Net requirements are essential for ensuring that a company has the right stock on hand, but they can be difficult to calculate.

Without accurate net requirement calculations, it’s easy to have too much or too little stock on hand. That can lead to missed sales opportunities and shortages.

Net-Requirement is a tool that makes it easy to calculate your company’s net requirements accurately. With this tool, you’ll always have the information to keep your supply chain running smoothly.

In this blog post, we will explain what a Net requirement is, its planning, formula, and how to calculate MRP with an example.

## Introduction

Net requirements are the requirements for an item based on its gross requirements (from forecasts, customer orders, or upper-level demand), minus stock already on-hand and scheduled receipts.

We can calculate the net requirements either by looking at the immediate needs for production or from historical data. When calculating net requirements, it is essential to consider all the components of a company’s supply chain and how they might affect one another so as not to run out of stock while waiting for an upstream supplier.

The goal is to produce enough goods to meet customer orders with minimal inventory. This process starts by calculating all the materials needed for production and then determining how much raw material or work-in-process can be produced within a given period.

Generating a new planned order for a given net requirement is usually done only after calculating the effect of rescheduling all incoming receipts to the dates required.

*(A planned order is generated based on the lot size if the total is below the specified safety stock.)*

Before talking about the net requirements, let us clarify our concept about a few terms.

Terms are gross requirements, scheduled receipts, on-hand inventory, and the projected available balance.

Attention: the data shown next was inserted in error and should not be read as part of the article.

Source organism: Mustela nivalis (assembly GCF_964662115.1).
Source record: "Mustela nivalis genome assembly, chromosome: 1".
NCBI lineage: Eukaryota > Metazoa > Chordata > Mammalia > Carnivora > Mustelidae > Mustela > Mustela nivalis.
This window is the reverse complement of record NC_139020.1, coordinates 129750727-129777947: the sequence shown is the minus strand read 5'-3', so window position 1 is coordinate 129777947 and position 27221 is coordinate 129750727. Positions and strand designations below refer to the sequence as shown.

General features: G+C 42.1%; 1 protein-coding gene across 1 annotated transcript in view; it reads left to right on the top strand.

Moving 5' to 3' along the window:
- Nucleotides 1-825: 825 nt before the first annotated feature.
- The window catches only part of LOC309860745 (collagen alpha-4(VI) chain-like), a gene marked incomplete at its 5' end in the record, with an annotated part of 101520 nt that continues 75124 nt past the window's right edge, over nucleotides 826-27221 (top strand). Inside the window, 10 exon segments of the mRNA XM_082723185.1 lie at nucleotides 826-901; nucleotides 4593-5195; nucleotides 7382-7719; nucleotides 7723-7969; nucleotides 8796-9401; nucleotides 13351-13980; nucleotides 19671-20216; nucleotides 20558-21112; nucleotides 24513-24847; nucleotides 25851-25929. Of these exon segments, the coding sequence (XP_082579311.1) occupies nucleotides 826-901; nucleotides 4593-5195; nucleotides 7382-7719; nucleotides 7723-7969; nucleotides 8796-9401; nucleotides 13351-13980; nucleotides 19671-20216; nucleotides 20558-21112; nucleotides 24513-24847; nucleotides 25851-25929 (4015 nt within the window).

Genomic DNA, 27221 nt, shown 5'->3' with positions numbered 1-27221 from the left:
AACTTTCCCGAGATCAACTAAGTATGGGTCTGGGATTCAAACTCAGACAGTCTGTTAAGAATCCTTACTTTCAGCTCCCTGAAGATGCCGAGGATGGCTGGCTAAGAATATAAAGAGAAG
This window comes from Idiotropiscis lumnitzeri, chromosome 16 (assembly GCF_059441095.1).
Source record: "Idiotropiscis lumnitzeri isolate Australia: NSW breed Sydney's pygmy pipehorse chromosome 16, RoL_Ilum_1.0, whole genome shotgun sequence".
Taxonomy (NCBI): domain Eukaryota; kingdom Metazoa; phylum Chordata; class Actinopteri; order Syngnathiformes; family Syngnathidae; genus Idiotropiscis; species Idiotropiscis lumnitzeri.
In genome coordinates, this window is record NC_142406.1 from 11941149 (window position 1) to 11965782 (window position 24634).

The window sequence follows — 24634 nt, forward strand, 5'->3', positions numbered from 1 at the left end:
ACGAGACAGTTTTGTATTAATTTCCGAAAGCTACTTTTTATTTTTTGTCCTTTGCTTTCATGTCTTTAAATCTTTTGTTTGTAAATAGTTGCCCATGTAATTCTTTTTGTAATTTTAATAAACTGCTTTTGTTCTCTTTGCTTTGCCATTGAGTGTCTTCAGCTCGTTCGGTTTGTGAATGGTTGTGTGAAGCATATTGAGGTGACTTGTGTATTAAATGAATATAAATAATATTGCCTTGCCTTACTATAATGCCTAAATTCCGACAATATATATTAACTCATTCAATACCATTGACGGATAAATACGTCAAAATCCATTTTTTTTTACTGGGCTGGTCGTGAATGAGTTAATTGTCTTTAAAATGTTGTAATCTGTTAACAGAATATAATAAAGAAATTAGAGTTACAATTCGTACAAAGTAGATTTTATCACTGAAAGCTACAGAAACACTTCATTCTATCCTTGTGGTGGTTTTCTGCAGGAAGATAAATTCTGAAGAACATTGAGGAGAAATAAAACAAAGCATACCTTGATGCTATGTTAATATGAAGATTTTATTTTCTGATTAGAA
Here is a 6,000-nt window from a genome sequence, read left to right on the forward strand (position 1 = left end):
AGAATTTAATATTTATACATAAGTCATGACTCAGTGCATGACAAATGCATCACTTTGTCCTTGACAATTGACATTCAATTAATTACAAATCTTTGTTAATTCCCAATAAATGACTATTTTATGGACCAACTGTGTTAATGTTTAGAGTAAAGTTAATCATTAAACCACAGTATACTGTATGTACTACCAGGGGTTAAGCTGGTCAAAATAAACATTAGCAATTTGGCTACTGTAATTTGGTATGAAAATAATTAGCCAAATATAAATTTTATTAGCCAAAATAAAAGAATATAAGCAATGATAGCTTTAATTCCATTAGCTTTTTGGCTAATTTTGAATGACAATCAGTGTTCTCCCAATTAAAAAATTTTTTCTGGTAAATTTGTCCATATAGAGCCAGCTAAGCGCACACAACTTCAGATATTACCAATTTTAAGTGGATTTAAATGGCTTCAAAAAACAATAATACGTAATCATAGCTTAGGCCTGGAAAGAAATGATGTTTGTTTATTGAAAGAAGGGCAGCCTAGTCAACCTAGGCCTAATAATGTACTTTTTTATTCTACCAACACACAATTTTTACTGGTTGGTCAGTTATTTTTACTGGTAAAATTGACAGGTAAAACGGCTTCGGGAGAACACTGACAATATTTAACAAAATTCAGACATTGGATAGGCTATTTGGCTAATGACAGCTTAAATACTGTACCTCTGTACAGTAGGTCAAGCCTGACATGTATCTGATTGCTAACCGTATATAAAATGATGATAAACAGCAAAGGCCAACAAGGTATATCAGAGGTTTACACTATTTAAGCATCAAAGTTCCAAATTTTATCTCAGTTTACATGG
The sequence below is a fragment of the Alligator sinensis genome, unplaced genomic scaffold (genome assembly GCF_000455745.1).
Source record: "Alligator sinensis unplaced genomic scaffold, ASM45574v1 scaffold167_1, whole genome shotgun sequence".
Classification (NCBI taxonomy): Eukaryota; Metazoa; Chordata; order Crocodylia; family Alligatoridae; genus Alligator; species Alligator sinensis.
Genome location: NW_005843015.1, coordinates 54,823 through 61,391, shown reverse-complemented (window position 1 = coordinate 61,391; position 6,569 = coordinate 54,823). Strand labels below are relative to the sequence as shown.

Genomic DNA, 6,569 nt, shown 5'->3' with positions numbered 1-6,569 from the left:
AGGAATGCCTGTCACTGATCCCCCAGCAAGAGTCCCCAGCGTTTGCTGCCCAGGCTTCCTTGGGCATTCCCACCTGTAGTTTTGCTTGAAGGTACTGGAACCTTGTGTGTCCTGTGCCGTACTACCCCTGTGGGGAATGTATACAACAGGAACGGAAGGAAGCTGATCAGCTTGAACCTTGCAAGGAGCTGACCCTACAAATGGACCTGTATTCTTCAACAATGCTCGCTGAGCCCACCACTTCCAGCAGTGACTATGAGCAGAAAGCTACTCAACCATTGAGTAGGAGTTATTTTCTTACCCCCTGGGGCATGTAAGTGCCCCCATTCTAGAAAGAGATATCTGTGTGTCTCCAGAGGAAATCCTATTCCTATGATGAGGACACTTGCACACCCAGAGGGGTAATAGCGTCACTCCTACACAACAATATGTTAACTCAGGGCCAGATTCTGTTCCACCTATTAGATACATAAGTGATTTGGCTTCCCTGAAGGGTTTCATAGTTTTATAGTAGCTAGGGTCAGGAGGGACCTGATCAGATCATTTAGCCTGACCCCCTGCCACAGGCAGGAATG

The first thing a firm needs to figure out before operating is its capacity. Then, the firm can easily calculate the total input or **gross requirements** from this value.

The term gross refers to the total estimate of material requirements a company must put in for smooth functioning in one production cycle.

The gross requirement for a company is generally fixed and predetermined.

**Scheduled receipts** let you receive payments according to a preset schedule. For example, you can set up your account to receive customer payments every Monday morning. It is handy if you need to budget your cash flow or have other periodic expenses.

**On-hand inventory** refers to the stored finished goods ready to be delivered at any time.

Inventory is a broader term and refers to storing various other items or raw materials.

Companies can even stock up their inventories, anticipating a massive sale before the festive season.

A company with an efficient and far-sighted inventory management and control system is always ahead of its competitors.

## Net requirements planning

The main problem in this industry today is that companies have not been able to keep up with supply and demand trends due to being unable to accurately predict what customers want from one year to the next.

One solution is implementing net requirements planning, which utilizes statistical analysis techniques like linear programming models.

Net requirements are the material required for the coming productive period after netting the added values of scheduled receipts and the on-hand inventory from the gross requirements.

We add up the orders scheduled to arrive and the material in-store and subtract them from the gross requirements.

After netting, this value is the total amount of materials we need for the next production cycle. Again, a simple net requirements formula can explain that.

## Net requirements formula

**Net requirements= Gross requirements- (scheduled receipts+ On-hand inventory)**